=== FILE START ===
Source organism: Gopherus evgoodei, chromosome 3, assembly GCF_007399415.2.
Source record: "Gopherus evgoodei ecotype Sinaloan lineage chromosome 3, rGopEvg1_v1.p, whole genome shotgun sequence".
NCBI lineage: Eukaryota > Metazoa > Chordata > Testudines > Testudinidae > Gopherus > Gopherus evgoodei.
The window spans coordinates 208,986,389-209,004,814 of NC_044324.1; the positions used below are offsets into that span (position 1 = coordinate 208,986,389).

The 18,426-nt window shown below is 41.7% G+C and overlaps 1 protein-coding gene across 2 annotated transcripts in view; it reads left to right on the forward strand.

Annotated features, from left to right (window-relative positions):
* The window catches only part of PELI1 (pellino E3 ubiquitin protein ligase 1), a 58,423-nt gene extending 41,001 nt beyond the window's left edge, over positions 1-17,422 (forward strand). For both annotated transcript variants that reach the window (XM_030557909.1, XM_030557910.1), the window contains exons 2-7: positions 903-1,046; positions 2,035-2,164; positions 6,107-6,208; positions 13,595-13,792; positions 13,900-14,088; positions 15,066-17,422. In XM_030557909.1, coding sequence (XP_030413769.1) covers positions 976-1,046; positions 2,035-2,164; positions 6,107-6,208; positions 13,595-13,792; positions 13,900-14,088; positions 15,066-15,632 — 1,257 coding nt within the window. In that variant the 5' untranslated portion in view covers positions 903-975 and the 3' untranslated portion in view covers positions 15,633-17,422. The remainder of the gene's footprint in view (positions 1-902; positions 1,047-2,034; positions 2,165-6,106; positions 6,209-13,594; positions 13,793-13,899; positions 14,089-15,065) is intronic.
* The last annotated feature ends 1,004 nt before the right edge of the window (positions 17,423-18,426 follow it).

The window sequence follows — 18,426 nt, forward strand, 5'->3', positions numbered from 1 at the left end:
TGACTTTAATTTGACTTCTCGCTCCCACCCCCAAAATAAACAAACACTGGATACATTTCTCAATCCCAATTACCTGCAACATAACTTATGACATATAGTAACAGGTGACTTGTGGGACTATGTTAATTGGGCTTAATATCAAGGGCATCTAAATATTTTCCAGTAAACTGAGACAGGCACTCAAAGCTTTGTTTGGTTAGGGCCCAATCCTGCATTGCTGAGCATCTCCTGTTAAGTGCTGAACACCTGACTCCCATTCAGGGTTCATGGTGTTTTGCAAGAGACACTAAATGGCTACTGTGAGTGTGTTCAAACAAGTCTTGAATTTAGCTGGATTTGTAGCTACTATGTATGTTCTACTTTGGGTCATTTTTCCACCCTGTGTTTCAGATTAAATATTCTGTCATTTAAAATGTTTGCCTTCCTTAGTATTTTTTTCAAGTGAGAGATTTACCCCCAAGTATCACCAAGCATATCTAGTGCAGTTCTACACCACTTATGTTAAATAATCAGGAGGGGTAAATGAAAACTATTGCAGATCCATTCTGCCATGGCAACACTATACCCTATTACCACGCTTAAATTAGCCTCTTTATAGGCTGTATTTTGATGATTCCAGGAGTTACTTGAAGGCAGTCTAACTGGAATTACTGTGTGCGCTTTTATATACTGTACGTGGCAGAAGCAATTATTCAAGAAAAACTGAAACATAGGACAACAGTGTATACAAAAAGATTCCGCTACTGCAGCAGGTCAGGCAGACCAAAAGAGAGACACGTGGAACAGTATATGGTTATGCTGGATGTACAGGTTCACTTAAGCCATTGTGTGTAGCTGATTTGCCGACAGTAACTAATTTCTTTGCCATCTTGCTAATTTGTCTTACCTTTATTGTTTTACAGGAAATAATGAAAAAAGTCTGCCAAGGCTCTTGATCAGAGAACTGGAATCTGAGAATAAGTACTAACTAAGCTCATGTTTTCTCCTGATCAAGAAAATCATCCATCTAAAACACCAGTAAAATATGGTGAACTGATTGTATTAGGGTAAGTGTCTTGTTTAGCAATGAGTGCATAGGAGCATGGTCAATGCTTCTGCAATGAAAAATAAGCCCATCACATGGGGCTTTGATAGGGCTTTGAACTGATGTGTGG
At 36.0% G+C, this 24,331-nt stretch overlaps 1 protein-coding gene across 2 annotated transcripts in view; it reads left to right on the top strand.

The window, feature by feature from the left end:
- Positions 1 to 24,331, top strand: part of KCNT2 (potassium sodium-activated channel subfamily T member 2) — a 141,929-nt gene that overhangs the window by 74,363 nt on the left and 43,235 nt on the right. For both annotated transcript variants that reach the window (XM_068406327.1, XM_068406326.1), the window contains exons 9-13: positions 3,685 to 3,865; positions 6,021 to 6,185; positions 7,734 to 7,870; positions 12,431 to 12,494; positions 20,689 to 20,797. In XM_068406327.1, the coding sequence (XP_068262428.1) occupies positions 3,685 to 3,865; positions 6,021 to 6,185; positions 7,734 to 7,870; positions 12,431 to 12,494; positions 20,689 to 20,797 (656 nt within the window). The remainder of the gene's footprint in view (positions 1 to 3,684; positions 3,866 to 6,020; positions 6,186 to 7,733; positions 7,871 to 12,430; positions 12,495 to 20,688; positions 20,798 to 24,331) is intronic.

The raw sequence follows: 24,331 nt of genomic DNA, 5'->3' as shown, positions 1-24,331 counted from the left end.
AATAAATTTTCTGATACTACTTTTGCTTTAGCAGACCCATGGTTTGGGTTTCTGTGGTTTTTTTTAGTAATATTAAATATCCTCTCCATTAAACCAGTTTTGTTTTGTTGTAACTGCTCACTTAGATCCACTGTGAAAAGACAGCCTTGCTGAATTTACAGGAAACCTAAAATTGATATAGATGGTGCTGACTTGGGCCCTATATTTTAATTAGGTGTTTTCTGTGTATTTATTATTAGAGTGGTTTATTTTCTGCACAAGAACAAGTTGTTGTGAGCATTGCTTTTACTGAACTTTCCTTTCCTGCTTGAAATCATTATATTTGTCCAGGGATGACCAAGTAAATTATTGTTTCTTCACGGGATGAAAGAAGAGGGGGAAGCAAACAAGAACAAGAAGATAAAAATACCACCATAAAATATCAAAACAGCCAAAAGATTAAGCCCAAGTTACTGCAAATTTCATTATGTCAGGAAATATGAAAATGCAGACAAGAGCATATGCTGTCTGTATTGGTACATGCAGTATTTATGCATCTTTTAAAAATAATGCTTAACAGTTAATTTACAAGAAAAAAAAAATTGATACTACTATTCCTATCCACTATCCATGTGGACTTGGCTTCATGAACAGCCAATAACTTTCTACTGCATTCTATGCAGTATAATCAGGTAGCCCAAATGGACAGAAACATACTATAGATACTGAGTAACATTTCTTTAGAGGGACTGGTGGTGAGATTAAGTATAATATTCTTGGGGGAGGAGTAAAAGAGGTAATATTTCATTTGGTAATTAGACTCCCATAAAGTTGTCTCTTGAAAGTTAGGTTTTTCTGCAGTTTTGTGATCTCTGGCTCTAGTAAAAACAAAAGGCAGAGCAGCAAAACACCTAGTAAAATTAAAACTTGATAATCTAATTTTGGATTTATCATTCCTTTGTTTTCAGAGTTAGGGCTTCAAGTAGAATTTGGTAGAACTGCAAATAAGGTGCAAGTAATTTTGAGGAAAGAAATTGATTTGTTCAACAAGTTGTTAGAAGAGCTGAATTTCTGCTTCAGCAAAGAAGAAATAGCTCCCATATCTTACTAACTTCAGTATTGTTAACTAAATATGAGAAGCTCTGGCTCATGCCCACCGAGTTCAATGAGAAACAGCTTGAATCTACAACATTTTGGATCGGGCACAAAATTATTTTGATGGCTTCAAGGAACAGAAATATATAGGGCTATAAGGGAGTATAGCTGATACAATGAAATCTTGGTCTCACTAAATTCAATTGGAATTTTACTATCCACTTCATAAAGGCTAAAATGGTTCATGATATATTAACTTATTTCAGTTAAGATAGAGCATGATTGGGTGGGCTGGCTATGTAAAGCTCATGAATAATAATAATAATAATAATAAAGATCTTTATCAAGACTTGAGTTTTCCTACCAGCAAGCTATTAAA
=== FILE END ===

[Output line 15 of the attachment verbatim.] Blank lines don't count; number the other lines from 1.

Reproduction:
AATAAATTTTCTGATACTACTTTTGCTTTAGCAGACCCATGGTTTGGGTTTCTGTGGTTTTTTTTAGTAATATTAAATATCCTCTCCATTAAACCAGTTTTGTTTTGTTGTAACTGCTCACTTAGATCCACTGTGAAAAGACAGCCTTGCTGAATTTACAGGAAACCTAAAATTGATATAGATGGTGCTGACTTGGGCCCTATATTTTAATTAGGTGTTTTCTGTGTATTTATTATTAGAGTGGTTTATTTTCTGCACAAGAACAAGTTGTTGTGAGCATTGCTTTTACTGAACTTTCCTTTCCTGCTTGAAATCATTATATTTGTCCAGGGATGACCAAGTAAATTATTGTTTCTTCACGGGATGAAAGAAGAGGGGGAAGCAAACAAGAACAAGAAGATAAAAATACCACCATAAAATATCAAAACAGCCAAAAGATTAAGCCCAAGTTACTGCAAATTTCATTATGTCAGGAAATATGAAAATGCAGACAAGAGCATATGCTGTCTGTATTGGTACATGCAGTATTTATGCATCTTTTAAAAATAATGCTTAACAGTTAATTTACAAGAAAAAAAAAATTGATACTACTATTCCTATCCACTATCCATGTGGACTTGGCTTCATGAACAGCCAATAACTTTCTACTGCATTCTATGCAGTATAATCAGGTAGCCCAAATGGACAGAAACATACTATAGATACTGAGTAACATTTCTTTAGAGGGACTGGTGGTGAGATTAAGTATAATATTCTTGGGGGAGGAGTAAAAGAGGTAATATTTCATTTGGTAATTAGACTCCCATAAAGTTGTCTCTTGAAAGTTAGGTTTTTCTGCAGTTTTGTGATCTCTGGCTCTAGTAAAAACAAAAGGCAGAGCAGCAAAACACCTAGTAAAATTAAAACTTGATAATCTAATTTTGGATTTATCATTCCTTTGTTTTCAGAGTTAGGGCTTCAAGTAGAATTTGGTAGAACTGCAAATAAGGTGCAAGTAATTTTGAGGAAAGAAATTGATTTGTTCAACAAGTTGTTAGAAGAGCTGAATTTCTGCTTCAGCAAAGAAGAAATAGCTCCCATATCTTACTAACTTCAGTATTGTTAACTAAATATGAGAAGCTCTGGCTCATGCCCACCGAGTTCAATGAGAAACAGCTTGAATCTACAACATTTTGGATCGGGCACAAAATTATTTTGATGGCTTCAAGGAACAGAAATATATAGGGCTATAAGGGAGTATAGCTGATACAATGAAATCTTGGTCTCACTAAATTCAATTGGAATTTTACTATCCACTTCATAAAGGCTAAAATGGTTCATGATATATTAACTTATTTCAGTTAAGATAGAGCATGATTGGGTGGGCTGGCTATGTAAAGCTCATGAATAATAATAATAATAATAATAAAGATCTTTATCAAGACTTGAGTTTTCCTACCAGCAAGCTATTAAA